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  • Writer's pictureGregg Severson

Prowling for a Northern Parula

Updated: May 20, 2019

On May 7, Kellie and I woke up early to be able to do some birding together at T.S. Roberts Bird Sanctuary in Minneapolis before I had to get to work. We like to go birding together, but sometimes it can be tough to find time that works for both of us with our different work schedules. So Kellie agreed to wake up early so we could go together during the early warbler migration. In particular, the day before she had mentioned that she wanted to see a Northern Waterthrush, and since I knew there were quite a few around, I suggested we make that trip happen sooner rather than later. We went down to Roberts, and there were a ton of Yellow-rumped Warblers around. I made sure we quickly made our way to the good spots for waterthrushes, and before long we had one for Kellie! We saw a few other early warblers, like Orange-crowned and Palm. We saw an Eastern Bluebird carrying nesting material! There was a young Red-tailed Hawk perched on the fence that was causing many birds to sound off in alarm. Wood Ducks were high up in the trees. After a while, Kellie said "Isn't that an oriole?" and it sure was! The first Baltimore Oriole of the year.

When I was at work, I heard a report of a Whippoorwill that was heard singing at Roberts mid-morning. Whippoorwills normally sing at night, so this was unusual, but I decided to head back to Roberts at dusk to see if I could catch that Whippoorwill singing at the more usual time! Unfortunately, I did not hear any sign of the Whip that night.

A couple of days later and I was back at Roberts in the morning doing some pre-work birding again! In the meantime a few more birds had migrated in and I was able to get Gray-cheeked Thrush and Ovenbird (the cutest warbler),

After work, I birded a bit at Longfellow Gardens near Minnehaha Falls. I was able to get my first-of-year Common Yellowthroat. But then I got a message from Sue Keator that she had just seen a Prothonotary Warbler at Roberts Bird Sanctuary. Prothonotaries are a southern species that just reach the northern edge of their range around the Twin Cities. I immediately hopped on my bike and headed right for Roberts. Unfortunately, after an hour of searching along with other hopeful birders did not turn up any sign of the Prothonotary.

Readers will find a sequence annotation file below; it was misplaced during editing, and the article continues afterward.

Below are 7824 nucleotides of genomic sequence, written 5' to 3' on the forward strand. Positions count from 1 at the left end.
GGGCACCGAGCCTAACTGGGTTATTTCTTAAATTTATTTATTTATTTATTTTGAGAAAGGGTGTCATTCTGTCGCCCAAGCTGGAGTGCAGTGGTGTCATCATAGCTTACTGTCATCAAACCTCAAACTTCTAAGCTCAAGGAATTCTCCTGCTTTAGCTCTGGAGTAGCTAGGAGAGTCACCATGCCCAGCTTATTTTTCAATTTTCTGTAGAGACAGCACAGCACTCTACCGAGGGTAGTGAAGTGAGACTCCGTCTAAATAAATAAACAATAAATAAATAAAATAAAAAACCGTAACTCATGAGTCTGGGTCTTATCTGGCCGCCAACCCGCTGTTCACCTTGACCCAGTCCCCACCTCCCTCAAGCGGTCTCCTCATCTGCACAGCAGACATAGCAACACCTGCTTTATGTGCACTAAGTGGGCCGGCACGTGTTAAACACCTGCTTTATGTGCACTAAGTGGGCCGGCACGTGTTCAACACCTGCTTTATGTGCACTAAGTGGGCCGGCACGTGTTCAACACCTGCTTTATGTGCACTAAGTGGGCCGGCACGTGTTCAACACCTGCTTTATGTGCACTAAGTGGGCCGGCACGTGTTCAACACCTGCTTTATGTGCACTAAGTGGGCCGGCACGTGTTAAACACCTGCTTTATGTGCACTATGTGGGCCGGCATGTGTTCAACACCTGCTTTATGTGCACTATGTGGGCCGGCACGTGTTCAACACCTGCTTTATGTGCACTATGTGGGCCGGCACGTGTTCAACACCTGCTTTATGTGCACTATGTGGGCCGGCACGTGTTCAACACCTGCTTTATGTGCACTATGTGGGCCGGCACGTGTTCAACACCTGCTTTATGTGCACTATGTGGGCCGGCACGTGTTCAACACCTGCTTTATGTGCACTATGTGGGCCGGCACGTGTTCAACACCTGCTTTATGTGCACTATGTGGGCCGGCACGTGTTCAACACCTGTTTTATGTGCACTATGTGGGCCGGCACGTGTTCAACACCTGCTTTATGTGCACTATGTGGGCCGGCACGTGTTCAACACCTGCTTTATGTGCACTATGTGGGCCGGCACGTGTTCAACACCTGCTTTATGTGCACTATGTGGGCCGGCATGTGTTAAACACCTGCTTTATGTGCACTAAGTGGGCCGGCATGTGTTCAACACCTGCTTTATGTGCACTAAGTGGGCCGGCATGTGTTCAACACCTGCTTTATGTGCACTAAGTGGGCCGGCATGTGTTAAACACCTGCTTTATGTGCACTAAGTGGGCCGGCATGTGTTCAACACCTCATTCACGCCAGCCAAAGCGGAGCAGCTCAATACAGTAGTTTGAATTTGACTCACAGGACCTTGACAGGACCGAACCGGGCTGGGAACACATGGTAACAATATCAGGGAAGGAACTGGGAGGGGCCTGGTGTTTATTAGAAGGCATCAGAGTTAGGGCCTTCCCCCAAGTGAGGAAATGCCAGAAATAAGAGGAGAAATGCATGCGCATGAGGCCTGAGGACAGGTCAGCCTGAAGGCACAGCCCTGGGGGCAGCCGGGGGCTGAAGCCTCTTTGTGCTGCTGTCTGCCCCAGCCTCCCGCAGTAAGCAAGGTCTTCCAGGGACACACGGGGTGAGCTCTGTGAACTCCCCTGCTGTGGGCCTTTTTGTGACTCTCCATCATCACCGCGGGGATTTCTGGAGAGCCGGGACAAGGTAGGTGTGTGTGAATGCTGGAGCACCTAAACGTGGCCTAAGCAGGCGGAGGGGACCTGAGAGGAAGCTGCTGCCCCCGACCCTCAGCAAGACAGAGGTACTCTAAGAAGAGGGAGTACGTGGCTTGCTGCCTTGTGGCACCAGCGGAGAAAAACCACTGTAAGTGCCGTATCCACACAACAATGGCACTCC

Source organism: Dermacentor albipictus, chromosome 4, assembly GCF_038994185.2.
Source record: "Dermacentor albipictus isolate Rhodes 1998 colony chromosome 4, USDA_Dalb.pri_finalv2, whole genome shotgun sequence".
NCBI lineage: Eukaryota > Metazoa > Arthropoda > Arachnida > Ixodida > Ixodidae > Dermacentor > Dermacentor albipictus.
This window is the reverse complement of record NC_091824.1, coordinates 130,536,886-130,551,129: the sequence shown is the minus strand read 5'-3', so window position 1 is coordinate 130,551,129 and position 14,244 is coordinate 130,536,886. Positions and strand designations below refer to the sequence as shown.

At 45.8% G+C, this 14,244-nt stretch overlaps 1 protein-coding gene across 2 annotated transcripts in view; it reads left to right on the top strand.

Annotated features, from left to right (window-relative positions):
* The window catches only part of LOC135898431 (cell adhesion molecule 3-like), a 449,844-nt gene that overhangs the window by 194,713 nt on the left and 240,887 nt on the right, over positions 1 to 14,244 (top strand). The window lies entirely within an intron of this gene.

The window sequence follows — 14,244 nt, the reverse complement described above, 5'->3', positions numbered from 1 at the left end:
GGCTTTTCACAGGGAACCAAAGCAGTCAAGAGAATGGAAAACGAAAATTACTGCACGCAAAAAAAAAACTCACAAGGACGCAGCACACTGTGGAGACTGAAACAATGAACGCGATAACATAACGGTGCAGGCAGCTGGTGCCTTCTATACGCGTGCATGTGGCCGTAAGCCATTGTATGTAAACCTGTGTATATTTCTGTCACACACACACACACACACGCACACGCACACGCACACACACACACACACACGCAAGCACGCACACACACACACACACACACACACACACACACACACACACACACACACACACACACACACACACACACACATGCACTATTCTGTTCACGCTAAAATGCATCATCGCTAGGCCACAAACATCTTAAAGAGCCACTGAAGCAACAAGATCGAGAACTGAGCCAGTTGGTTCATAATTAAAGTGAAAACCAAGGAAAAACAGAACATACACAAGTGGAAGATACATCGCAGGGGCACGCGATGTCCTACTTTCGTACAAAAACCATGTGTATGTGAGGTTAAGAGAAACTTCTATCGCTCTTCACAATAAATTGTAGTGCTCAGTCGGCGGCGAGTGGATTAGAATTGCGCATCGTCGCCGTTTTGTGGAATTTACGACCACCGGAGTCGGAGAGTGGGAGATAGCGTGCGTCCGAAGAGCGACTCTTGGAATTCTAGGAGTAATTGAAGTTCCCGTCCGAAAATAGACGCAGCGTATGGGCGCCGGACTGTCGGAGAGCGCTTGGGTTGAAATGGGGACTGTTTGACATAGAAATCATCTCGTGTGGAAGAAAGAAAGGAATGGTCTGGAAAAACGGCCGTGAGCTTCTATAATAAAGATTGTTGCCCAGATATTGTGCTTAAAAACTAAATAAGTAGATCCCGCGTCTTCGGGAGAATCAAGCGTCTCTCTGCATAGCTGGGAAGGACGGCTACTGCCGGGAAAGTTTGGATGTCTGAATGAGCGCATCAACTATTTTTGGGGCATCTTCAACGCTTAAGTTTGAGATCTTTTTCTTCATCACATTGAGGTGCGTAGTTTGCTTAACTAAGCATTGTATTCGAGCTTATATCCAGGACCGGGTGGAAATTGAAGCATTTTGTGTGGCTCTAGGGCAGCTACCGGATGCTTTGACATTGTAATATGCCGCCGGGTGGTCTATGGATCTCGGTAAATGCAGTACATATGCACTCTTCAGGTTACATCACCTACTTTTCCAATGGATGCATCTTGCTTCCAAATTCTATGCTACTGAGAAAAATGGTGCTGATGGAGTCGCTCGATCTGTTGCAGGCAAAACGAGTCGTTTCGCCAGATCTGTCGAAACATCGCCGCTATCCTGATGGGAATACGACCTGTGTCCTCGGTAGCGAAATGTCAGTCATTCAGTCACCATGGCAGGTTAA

On the 10th, I lead a bird walk on Nicollet Island for the park board. Nicollet Island is right in downtown Minneapolis in the middle of the Mississippi River and is a great birding location right in the city. Small patches of habitat right along the river and surrounded by the concrete of the city create a great migrant trap. As I was walking along with the group, someone asked where the best spot around to see a Rose-breasted Grosbeak is. I hemmed and hawed a little bit, trying to think of the best spot to give to a non-expert birder to give them the best chance of seeing a grosbeak. Then I looked up the tree and started laughing - there was a female Rose-breasted Grosbeak! I wanted to say "How about right here for the best spot to see a grosbeak!?".

As I was biking home, I was on Bryant Avenue in the Wedge neighborhood. I noticed a bird flush up from the road with a green triangle on its back. An olive-green triangle in the middle of an otherwise gray back is a great field mark for Northern Parula. What a nice treat that it was waiting in the road for me to pass by!

Northern Parula showing off its green back
Here is a photo I took of a Northern Parula in Ohio in 2018 that nicely shows off the green back!

route to work via Roberts Bird Sanctuary

route from home down to Nicollet Island and back

Miles biked on these trips: 38.3

Miles biked year to date: 686.8

Species count: 153

My bike birding eBird profile: (Please note that you need a free eBird account to see profiles in eBird)

Fundraising links for the two organizations I am supporting with this green big half year. Please donate!

Friends of Sax-Zim Bog:

National MS Society:

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